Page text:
LOUISVILLE, Ky. — Dangerously cold temperatures will be making life outside for outdoor cats even harder in the coming days. If you know of any stray/feral cats in your area and would like to help them out, here is an easy DIY project, from alleycatadvocates.org.
Here's what you will need:
- Multiple Rubbermaid™ plastic storage bins with removable lids. According to alleycatadvocates.org, it's best to use Rubbermaid™ so the plastic walls won't crack in cold temperatures. **For a medium-sized shelter, you can get at least two bins. Just make sure one can fit inside the other.**
- Straw to use for insulation. **Do not use hay, it will soak up moisture and make the shelter cold and it can get moldy.**
- You can also use styrofoam insulation board instead of straw.
- A knife or sharp tool to cut into the bins
- Marker or something to draw on the bin with
- To begin with, plan out how you want to put together your shelter. We will be laying out the procedure for a medium sized shelter.
- Now, decide where your entry will be and make sure it is several inches off the ground. Then use your marker to draw a circle (6-inches by 6-inches) and cut it out. If you are having issues cutting, you can use a hair dryer to heat up and soften the material.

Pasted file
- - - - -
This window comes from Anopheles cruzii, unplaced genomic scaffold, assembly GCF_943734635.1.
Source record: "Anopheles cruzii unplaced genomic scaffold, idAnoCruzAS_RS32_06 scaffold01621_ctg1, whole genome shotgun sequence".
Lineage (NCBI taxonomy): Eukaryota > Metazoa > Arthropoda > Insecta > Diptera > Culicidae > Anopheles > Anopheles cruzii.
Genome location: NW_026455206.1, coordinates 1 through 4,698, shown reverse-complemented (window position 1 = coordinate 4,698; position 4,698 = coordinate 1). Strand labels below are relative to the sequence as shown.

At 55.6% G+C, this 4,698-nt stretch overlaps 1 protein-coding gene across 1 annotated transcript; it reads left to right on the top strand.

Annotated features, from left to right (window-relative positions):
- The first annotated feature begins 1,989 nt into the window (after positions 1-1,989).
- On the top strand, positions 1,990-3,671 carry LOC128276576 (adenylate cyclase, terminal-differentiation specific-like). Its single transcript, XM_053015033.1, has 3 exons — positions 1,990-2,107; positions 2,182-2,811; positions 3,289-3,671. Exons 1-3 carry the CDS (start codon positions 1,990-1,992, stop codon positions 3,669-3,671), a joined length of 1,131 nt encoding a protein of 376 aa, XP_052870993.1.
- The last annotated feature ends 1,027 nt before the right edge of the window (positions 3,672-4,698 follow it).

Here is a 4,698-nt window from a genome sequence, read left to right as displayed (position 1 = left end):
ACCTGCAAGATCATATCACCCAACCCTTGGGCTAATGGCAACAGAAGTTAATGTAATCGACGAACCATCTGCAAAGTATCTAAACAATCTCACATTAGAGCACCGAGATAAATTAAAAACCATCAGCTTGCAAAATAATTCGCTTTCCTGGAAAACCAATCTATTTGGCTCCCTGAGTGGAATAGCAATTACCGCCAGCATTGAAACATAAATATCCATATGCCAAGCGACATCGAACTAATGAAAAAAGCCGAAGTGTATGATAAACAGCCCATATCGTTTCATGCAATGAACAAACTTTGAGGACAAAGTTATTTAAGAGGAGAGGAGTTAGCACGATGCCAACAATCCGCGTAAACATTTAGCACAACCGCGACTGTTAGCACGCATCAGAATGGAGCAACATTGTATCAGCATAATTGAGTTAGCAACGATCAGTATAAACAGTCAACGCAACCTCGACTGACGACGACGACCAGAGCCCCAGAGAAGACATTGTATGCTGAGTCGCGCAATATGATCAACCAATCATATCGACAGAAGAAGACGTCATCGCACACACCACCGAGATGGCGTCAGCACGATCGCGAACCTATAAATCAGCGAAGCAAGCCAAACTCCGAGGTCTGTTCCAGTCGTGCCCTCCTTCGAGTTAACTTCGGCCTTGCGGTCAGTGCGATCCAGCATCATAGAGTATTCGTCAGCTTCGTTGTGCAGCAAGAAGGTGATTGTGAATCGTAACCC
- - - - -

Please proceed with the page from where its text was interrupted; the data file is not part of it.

- Then, put a layer of straw or styrofoam board on the bottom of your large bin. If you are using a styrofoam board, you can use this time to also line the four walls of the bin as well.
- Place your second bin inside the larger bin and again, trace the hole from your entry onto this bin and cut it out.
- If you are using straw, then fill in any extra space around the inner bin with it and also put straw inside the bin as well. Do not use a blanket or towel!
- Put the lid on the inner bin and then put some more straw on the top and cover that bin.
- Put the lid on the outer bin
Things to consider:
In order to make sure the shelter stays in place, look around for something that you can place on top that will weigh it down so it won't tip over in case it gets windy. A heavy flat rock or some paver bricks should be enough.
Raise the back of the shelter up slightly so if any water does get in it won't pool inside. This will also help keep snow from piling up on the roof.
Do not put water bowls inside the shelter, they can easily be knocked over.
If you're worried about other animals that may pose a danger to these cats while inside the shelter, then place the shelter behind a fenced in area. Have the entry face a wall with enough space that a cat can get in.
For more information, here is a PDF provided by alleycatadvocates.org.